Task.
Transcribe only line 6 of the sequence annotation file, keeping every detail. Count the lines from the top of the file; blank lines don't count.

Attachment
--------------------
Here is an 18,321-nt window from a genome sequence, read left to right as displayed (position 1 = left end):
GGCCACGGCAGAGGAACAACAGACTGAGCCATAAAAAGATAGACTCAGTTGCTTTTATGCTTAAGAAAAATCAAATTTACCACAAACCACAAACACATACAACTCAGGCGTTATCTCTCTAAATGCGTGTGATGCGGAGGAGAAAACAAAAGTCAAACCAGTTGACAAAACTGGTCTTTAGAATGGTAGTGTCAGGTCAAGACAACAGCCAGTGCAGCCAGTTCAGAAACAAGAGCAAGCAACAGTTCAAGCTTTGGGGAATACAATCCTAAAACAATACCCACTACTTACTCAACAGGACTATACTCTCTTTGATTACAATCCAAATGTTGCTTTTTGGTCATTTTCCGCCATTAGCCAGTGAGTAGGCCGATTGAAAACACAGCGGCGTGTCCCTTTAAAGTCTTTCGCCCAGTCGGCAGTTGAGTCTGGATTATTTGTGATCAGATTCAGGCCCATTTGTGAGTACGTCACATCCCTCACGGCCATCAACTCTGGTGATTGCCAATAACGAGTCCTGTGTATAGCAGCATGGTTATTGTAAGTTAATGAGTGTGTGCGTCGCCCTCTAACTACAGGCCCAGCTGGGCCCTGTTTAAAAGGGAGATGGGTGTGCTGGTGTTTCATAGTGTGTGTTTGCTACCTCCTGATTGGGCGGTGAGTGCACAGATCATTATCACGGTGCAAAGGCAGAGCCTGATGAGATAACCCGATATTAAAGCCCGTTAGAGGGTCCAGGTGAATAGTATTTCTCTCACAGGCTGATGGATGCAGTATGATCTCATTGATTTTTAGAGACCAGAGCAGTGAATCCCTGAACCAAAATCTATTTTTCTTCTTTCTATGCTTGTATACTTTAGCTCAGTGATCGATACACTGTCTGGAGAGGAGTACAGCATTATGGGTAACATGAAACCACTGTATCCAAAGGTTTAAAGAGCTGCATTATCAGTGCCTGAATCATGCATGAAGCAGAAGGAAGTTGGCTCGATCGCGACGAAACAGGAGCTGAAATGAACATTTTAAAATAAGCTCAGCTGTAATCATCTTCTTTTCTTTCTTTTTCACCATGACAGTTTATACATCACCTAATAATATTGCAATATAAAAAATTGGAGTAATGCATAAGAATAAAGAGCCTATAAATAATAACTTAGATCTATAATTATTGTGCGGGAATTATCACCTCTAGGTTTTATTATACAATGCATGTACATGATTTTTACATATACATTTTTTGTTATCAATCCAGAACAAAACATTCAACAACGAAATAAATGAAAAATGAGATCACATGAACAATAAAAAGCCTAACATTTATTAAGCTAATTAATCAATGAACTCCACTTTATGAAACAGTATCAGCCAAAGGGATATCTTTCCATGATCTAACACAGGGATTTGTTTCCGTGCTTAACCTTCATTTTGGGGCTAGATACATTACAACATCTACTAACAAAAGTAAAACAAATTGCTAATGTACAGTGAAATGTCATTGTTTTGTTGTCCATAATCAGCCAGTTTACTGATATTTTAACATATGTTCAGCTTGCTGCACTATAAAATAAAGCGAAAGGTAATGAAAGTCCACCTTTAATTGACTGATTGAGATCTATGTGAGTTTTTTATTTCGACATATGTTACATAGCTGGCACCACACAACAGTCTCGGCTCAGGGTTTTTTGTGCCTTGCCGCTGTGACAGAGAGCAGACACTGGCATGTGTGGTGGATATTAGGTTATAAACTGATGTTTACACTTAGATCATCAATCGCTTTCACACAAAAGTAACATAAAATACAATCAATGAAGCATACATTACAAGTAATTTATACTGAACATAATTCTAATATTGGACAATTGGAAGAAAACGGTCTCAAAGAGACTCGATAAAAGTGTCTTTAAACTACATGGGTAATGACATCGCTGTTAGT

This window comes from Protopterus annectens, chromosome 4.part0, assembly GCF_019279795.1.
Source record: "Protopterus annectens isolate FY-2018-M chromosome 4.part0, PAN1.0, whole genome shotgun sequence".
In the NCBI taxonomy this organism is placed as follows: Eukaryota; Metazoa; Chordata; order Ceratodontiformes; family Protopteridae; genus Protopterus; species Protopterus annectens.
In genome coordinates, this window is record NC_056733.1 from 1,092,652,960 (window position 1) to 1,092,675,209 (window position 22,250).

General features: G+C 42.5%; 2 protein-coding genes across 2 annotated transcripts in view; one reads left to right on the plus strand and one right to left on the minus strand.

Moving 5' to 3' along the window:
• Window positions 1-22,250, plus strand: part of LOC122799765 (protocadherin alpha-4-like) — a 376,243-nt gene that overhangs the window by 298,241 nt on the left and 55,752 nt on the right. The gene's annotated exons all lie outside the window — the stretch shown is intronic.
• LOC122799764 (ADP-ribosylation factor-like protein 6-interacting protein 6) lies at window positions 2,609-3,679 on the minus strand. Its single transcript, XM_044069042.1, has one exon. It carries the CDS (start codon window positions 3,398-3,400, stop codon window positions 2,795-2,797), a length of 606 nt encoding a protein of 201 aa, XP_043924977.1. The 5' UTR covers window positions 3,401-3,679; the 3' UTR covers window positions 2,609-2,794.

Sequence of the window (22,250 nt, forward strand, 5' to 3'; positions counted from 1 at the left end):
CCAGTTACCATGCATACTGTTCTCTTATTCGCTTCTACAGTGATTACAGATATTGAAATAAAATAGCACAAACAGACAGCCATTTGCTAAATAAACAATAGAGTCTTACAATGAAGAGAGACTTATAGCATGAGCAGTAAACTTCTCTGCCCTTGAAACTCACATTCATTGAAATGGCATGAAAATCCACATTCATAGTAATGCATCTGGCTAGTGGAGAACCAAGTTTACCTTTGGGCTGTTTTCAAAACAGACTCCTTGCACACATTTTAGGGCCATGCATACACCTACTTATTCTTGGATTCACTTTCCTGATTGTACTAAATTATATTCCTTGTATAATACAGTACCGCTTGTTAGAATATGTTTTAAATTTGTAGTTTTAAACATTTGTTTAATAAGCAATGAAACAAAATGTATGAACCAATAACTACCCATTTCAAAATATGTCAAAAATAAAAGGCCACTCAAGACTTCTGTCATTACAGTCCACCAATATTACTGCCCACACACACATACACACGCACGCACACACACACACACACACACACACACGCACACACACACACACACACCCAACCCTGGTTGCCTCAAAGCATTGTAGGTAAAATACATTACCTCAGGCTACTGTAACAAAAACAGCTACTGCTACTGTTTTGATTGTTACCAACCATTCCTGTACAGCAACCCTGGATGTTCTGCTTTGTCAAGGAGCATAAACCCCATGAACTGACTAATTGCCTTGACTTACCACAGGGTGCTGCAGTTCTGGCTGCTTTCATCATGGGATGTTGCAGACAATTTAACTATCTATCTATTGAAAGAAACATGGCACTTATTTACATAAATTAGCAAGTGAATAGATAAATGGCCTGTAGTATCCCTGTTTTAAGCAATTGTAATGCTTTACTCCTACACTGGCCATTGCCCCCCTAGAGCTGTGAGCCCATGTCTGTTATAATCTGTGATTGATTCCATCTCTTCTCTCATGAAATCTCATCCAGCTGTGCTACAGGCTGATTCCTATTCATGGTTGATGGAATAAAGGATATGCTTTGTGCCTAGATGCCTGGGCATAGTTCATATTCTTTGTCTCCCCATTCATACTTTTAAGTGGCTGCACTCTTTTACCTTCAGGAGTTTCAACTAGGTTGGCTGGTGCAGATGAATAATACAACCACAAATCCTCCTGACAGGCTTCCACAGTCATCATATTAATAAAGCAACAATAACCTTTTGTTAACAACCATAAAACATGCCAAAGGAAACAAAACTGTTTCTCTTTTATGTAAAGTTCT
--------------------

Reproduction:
In genome coordinates, this window is record NC_056733.1 from 1,092,652,960 (window position 1) to 1,092,675,209 (window position 22,250).